When QE began in the UK in 2009 it was in order to save the banks (improving liquidity in credit markets was how it was explained i.e. to prevent the forced sale of declining assets).

In 2011 QE was extended with a quiet repurposing – to inject money directly into the economy in order to stimulate economic growth.

In 2012 the goalposts were shifted again and the coupons paid on gilts owned by the Bank of England were handed over to the Treasury, thereby crystallizing substantial capital losses that will supposedly be need to be made good one day.

Now in 2019 the Bank of England owns around 24% of all gilts and, by buying and never selling, has helped to push yields down to what looks to many live a permanent low plateau. Indeed, mostly under the stewardship of the smooth and immaculately groomed Mark Carney, base rates have kept to a range of 0.25% to 0.75% since 2010.


In financial year 2019/20 the DMO expects to redeem £99 billion of gilts and to issue £114 billion of new ones. Nobody seems to expect this to be a problem because demand for “safe” assets is strong and low yields are so normalised. Last week, a Labour-controlled London borough council (Redbridge) issued a bond at negative rates for the purposes of “capital expenditure”, a term that appears to cover buying family homes on the open market in order to meet demand for social housing (source: FT).

Who is buying this punitive paper? Whoever they are and whatever their motives this looks like one of those moments that historians will highlight with distinctly raised eyebrows. It has become the consensus view that interest rates will never rise and that buying negative yielding assets is the action of a financial sophisticate and beyond the understanding of ordinary mortals (like Professor Brian Cox).

But market rates are not set by the Bank of England, nor by the Treasury nor by Moody’s or Donald Trump. They are determined first by the current demand levels of borrowers and lenders and secondly by their mutual expectations of future inflation. 

Wages have been rising faster than inflation for the last year. Given that wages are an important cost component of most goods and services it is reasonable to assume that prices will in turn edge up.



Now factor in a new government throwing money around. It would then be reasonable to assume that inflationary expectations would perk up as well.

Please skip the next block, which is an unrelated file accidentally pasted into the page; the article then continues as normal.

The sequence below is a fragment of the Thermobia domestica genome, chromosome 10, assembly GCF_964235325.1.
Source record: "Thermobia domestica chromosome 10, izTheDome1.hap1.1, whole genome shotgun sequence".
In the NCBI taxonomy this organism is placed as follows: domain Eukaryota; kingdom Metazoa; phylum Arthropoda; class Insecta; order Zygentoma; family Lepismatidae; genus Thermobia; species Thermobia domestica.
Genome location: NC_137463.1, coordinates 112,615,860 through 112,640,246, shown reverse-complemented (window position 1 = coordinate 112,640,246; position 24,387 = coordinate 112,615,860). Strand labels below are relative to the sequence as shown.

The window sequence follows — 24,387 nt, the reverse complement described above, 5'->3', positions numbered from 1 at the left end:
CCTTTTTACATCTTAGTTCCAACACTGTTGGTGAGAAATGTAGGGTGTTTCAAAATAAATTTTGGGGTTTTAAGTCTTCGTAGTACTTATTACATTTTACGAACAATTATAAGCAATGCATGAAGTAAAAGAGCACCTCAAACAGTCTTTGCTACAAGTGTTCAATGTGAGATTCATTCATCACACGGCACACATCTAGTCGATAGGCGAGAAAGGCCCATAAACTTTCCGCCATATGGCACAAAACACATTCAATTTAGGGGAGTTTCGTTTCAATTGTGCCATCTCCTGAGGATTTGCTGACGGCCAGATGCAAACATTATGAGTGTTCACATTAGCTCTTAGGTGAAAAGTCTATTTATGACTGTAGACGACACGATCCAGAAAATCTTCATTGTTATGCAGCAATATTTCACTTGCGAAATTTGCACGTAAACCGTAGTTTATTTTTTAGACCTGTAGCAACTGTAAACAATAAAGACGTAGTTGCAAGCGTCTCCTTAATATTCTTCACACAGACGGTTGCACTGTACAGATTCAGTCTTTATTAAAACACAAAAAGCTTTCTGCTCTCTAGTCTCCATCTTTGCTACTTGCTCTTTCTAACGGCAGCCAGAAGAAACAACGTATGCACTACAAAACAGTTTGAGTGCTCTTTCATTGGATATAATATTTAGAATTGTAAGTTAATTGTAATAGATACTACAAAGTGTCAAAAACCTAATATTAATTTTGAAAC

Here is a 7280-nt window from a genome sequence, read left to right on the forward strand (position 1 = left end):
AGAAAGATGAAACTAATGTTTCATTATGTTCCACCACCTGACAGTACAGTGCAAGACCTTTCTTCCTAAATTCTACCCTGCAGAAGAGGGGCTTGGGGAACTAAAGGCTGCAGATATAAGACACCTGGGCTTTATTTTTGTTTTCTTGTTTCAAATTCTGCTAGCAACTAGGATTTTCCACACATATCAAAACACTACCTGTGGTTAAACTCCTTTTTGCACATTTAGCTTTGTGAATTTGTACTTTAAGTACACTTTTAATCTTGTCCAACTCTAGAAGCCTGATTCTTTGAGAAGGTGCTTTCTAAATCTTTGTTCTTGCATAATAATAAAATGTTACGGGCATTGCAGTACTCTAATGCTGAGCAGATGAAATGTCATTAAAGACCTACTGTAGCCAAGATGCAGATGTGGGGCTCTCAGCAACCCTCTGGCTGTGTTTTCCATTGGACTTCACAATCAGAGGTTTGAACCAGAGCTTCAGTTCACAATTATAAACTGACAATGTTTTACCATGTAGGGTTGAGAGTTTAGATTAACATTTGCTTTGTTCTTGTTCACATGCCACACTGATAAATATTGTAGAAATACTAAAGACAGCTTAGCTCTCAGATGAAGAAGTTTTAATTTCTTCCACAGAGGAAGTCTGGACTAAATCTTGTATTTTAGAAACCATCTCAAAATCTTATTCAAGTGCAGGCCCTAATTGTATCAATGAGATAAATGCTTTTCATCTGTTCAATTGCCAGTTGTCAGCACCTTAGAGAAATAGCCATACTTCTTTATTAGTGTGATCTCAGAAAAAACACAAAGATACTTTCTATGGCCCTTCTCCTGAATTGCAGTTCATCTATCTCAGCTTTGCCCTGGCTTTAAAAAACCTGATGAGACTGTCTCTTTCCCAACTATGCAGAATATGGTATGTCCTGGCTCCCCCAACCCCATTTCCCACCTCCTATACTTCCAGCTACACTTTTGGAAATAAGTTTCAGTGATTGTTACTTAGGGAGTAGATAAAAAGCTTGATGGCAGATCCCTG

Then, despite the new orthodoxy, it seems quite likely that the cost of borrowing will rise. 


Politicians will complain. Central bankers are already under political pressure owing to the misguided belief that they can command interest rates to stay down. As we have seen,  Donald Trump frequently berates Jerome Powell, the Fed chairman, for the fact that US interest rates are not negative. John McDonnell, currently UK Shadow Chancellor, has said that under a Labour government Mark Carney’s successor (due to be appointed in January 2020) ”must be in tune with our ideas”. And in pleasing harmony with President Trump, McDonnell has said that higher interest rates would be harmful to ordinary working families.

We may be on the verge of a major toy throwing outbreak. I am of course frequently wrong, but I do not think that bond market investors will be enthused by the sight of politicians dealing with rising interest rates by issuing threats. And what if the Treasury orders the Bank of England to keep buying new debt at low yields? That would effectively be the government buying its own paper. Then the whole world would be waiting for the bubble to burst while expectations of future inflation would start to ramp up.


Perhaps this is what the “people’s QE” looks like. Just like the previous incarnations of QE it would probably start to lift the prices of other assets again (and naturally increase the gap between the haves and the have-nots again). That would even include property if Redbridge council has much to do with it. Above all, it could be another boom time for those equities that escape the meddling of the next interventionist government. It may be one of those times when you just have to swallow your disapproval and go along for the ride. Just don’t forget to get off before the mad music stops.

For now, I am selling some of my gilts and buying Sainsburys which yields more than 5% and has just raised its dividend again. Maybe this is not so difficult.